LIMA — Effective Saturday, viewers of WTLW-TV watching the Lima-based Christian television station with an over-the-air antenna will be required to rescan their television sets to continue watching Channel 44.
Kevin Bowers, general manager of WTLW, said the station moved its frequencies Friday, meaning viewers who use an antenna must rescan their sets to continue watching WTLW 44.1 and WOSN 44.2.
Re-scanning is when a TV finds all of the available channels in an area. Bowers said viewers do not need to purchase new equipment or services, and those who watch through a cable or satellite service do not need to rescan.
The Federal Communications Commission is currently undergoing a nationwide effort to share consumer information about the more than 1,000 television stations that have or will be transitioning to new frequencies between now and July 2020.
According to a statement from Jean Kiddoo, chair of the Incentive Auction Task Force at the FCC, viewers in the Lima area may have already seen announcements being aired on affected stations. Television stations are changing their frequencies to make room for new 5G and other mobile broadband services. Nationwide, an estimated 16.6 million households watch TV exclusively with an antenna, Kiddoo said.
She said stations are changing frequencies on a rolling basis, so consumers will likely need to re-scan their television more than once. To re-scan, viewers will need to find the “Channel Scan,” “Channel Tuning” or “Auto Search” in the “Setup” or “Channel” menu of their digital television’s remote control or analog TV’s converter box. Once the “Channel Scan” or “Channel Tuning” button is located, viewers may simply choose the automatic option to rescan.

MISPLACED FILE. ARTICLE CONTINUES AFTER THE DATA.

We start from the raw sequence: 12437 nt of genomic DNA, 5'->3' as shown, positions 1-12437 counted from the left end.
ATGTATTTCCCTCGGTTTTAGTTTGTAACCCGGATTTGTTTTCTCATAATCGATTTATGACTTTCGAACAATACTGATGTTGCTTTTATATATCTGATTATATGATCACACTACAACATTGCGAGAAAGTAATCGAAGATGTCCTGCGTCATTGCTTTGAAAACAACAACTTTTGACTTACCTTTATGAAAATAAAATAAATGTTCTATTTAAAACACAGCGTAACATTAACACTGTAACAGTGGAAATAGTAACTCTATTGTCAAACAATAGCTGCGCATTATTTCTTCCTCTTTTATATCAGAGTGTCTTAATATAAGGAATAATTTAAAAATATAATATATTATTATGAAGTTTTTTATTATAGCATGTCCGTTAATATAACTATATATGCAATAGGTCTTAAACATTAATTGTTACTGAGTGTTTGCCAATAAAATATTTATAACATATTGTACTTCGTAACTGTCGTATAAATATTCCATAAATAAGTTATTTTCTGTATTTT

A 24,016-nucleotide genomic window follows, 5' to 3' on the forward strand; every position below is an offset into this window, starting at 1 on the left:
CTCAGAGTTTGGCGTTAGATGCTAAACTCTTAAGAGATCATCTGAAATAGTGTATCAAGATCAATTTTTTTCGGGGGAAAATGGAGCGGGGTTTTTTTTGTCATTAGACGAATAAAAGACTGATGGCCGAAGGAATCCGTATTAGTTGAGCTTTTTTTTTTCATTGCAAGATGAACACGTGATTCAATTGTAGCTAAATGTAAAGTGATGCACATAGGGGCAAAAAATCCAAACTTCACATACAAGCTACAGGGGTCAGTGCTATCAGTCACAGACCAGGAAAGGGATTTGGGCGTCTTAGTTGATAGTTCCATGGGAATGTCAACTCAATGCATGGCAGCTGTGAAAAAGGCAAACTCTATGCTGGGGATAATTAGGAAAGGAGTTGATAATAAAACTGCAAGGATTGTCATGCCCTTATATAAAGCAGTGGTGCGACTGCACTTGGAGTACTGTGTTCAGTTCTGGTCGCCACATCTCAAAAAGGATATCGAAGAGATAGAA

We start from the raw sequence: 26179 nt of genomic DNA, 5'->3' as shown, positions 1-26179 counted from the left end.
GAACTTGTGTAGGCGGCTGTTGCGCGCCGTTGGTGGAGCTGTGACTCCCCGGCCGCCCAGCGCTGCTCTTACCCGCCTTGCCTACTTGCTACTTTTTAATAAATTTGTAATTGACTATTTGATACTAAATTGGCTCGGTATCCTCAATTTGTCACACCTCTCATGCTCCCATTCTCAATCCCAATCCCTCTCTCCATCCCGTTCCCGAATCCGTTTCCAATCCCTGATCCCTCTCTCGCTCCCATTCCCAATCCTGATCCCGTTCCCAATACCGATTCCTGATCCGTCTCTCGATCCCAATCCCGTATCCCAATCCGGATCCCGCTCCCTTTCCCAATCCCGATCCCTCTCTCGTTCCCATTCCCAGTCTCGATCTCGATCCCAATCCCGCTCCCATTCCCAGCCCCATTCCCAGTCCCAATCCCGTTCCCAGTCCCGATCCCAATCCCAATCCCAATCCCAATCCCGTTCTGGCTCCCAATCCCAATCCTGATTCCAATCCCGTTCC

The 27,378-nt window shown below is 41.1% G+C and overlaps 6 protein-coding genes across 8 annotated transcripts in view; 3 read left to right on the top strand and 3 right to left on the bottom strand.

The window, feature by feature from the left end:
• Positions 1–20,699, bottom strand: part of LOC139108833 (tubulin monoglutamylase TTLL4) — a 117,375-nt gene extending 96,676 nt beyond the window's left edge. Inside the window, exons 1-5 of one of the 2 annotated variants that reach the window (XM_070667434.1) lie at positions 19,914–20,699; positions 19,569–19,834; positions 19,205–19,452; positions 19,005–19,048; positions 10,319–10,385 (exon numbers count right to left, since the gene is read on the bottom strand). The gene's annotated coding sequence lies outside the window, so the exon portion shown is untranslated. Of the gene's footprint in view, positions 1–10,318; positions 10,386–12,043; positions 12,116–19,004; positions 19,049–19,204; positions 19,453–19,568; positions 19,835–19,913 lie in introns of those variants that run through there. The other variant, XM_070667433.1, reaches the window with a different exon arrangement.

Additional information on how to rescan is available at tvanswers.org.
Frederick Vobbe, vice president/director of engineering for Block Communications, owner of Lima’s Your Hometown Stations family of networks, said WOHL-TV, which carries the station’s ABC and CBS affiliates at 35.1 and 35.2, respectively, will see frequency shifts sometime in the next 35 to 45 days.
He advised viewers who watch local programming via antenna to rescan their TVs frequently.
“Depending on where you live, changes in program frequencies could be going on until January,” Vobbe said. “It’s a big old game of hop-scotch.”
The engineer said simple rescans should resolve most problems viewers may experience.
“Televisions today are mostly computers, and when they lose a signal they assume that station is no longer broadcasting,” he said. “At the very least, people who have questions should call the station and ask what their ‘RF’ channel is so they can enter it into their televisions.”
In an unrelated addition, Lima’s NBC station WLIO is now available on fuboTV, an independent live TV streaming service that is available on mobile phones, tablets, computers and TV connected devices, such as Apple TV, Android TV, Fire TV and Roku.